Have you ever had one of those moments, weeks or years where you say to yourself, “Why me?”
I used to have them often when I was in my early thirties and trying desperately to fall pregnant. It felt like all my friends, colleagues and acquaintances were popping babies out left, right and centre. I often screamed internally “WHY ME?”
Looking back now I realise that there is so much truth in that saying by Morris Kline: “The most fertile source of insight is hindsight.” [MORRIS KLINE, Mathematics: The Loss of Certainty]
Because of my infertility, I have been fortunate enough to embark on the most beautiful and treasured journey with my son. I have built a family, changed my career, engaged with, helped and inspired many people, written a book, been invited to speak to large gatherings of people and I have no regrets.
Instead of: “Why me?” I now say: “Lucky me!”
After five years of fertility treatment, I finally took a friend’s advice and looked into adoption but it was a minefield of American websites and rumours and I could not find anything very helpful. I procrastinated for another year and eventually I got in touch with the social worker who would walk me gently through the entire process. We encouraged early on in the process to understand that there were no white babies available for adoption in South Africa and it did not matter to us. We wanted a baby and we did not care much about the shade of the skin.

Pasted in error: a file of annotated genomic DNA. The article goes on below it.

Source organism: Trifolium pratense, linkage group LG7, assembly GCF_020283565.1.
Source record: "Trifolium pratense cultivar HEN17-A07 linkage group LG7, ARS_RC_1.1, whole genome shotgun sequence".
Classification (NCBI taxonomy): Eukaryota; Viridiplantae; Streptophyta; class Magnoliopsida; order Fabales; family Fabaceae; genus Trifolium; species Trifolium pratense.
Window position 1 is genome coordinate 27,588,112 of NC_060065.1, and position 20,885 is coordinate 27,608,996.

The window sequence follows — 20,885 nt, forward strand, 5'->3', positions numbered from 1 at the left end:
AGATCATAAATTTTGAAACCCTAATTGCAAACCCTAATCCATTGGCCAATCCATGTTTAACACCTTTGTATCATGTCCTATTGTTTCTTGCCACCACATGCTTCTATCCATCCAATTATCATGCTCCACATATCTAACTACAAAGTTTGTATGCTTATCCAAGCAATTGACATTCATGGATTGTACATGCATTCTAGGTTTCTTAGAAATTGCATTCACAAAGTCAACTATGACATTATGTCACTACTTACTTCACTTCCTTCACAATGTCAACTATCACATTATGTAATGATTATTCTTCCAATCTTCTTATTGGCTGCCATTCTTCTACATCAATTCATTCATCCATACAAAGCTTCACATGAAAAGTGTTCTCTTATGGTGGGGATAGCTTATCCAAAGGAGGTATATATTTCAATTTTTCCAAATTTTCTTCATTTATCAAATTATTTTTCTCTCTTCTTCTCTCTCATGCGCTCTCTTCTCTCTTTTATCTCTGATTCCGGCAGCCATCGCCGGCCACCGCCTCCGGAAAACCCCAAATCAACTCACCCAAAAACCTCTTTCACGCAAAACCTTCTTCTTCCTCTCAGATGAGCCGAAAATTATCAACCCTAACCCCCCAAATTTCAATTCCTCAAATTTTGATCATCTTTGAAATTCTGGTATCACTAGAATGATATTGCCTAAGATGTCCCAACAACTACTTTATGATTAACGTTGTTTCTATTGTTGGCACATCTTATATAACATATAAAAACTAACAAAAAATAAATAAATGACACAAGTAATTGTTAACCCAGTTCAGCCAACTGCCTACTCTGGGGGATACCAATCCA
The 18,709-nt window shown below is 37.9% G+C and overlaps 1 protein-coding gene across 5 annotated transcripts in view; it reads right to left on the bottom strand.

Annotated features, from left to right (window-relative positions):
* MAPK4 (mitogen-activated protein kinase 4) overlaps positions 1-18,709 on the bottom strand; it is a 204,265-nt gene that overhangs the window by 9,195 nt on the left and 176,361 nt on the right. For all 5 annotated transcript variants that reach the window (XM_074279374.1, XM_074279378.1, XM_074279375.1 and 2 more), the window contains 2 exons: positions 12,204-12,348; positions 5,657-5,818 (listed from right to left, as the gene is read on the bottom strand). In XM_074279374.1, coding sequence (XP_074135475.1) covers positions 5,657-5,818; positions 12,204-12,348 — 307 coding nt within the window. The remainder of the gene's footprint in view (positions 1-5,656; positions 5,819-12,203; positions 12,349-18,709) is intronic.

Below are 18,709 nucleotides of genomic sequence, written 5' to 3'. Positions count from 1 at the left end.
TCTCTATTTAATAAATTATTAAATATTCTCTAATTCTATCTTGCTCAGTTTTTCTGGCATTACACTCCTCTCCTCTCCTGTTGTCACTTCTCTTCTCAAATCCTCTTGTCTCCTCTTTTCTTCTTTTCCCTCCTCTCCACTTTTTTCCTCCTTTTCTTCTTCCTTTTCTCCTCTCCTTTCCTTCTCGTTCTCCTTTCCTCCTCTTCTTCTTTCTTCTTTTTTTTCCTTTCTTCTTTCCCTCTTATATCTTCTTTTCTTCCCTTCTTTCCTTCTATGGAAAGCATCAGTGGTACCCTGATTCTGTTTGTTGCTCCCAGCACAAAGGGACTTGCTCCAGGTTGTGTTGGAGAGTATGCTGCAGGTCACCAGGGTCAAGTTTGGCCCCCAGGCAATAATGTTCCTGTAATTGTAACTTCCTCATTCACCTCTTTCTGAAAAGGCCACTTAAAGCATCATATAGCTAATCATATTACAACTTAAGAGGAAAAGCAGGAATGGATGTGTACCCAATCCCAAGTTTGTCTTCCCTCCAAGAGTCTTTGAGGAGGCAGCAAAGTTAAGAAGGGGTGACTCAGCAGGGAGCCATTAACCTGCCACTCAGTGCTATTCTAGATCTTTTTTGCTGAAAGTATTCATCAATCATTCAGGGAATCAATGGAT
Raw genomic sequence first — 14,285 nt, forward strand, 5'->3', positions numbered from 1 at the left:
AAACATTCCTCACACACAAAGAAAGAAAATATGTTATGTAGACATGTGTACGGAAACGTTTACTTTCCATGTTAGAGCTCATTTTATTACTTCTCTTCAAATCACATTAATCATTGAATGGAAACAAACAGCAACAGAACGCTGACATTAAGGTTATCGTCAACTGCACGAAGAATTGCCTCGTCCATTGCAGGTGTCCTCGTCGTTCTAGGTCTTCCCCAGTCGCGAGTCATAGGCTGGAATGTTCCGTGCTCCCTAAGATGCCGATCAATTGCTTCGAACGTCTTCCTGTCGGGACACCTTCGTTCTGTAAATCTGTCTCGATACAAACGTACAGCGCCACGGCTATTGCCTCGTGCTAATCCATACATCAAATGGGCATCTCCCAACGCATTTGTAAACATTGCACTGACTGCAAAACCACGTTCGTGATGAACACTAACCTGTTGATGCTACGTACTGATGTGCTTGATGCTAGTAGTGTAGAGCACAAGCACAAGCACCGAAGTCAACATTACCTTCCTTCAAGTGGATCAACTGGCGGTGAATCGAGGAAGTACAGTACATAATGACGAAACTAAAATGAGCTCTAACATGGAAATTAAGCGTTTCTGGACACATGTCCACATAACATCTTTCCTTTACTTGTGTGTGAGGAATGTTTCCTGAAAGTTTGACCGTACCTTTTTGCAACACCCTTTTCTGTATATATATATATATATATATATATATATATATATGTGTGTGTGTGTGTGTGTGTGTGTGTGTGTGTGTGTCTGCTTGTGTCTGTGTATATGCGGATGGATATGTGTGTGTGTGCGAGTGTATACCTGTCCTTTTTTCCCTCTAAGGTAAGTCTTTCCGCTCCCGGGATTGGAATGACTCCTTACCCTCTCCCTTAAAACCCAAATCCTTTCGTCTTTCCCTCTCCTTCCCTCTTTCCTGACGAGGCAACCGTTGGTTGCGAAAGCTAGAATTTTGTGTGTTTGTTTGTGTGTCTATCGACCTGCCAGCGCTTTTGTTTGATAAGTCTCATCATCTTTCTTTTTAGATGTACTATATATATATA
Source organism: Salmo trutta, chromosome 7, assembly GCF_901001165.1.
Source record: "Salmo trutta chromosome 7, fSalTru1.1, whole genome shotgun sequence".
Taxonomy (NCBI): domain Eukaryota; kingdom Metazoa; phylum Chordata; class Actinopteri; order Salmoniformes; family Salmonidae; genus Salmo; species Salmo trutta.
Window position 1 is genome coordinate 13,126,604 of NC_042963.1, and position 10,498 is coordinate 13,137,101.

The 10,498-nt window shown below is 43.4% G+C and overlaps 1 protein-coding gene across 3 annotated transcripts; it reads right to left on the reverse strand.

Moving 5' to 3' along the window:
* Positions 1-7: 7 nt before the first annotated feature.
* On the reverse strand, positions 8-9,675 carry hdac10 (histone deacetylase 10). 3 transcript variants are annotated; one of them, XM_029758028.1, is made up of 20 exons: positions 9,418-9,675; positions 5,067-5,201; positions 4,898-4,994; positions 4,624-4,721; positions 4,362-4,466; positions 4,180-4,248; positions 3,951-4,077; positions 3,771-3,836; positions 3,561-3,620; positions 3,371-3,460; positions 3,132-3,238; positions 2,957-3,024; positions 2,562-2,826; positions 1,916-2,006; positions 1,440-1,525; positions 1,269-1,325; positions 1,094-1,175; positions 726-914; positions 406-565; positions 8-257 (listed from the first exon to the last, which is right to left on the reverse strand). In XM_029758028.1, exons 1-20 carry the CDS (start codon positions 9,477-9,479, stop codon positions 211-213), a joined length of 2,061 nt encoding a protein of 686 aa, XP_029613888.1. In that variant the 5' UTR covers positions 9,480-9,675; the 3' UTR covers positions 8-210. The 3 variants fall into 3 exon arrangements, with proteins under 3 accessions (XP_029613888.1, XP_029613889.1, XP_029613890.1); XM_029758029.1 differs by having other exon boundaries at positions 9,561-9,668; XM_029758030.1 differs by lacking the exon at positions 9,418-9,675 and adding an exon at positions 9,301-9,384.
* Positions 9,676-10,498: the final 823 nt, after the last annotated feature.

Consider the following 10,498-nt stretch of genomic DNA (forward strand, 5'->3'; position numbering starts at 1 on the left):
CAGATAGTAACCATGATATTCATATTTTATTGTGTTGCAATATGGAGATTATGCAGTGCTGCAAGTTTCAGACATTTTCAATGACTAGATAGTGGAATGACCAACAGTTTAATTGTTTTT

We started to prepare our families and very close friends for the arrival of our new baby. We bought a few things and we got the room ready. We had been advised that the wait could be around nine to 12 months so we were mentally prepared for the best part of a year to pass. Six weeks later, we got the call. “Your son has been born. Can you be at the hospital in two hours?” We were overwhelmed, excited, elated, terrified and instantly parentally protective of our new baby.
We arrived at the hospital to be presented with the smallest little human. He had been born prematurely weighing 1.6kg and he was on a ventilator. (As it turned out, our son is white)
In the following weeks, we became dab hands at caring for a premature baby (with the help of the NICU staff) and finally one month after he was born, we were able to take him home weighing a whopping 1.9 kg.
Our beautiful adventure had started.
Our son is about to turn 10 in October and is the love and light of my life. I cannot imagine it any other way. I now spend a great deal of time in my counselling practice helping people cope with the emotions around infertility and getting started with the adoption process. I am still overwhelmed with joy whenever I get a call from a client to say that they are getting their baby.
Article by: Terri Lailvaux – Adoptmom, Counsellor – Dip C (Inst NH)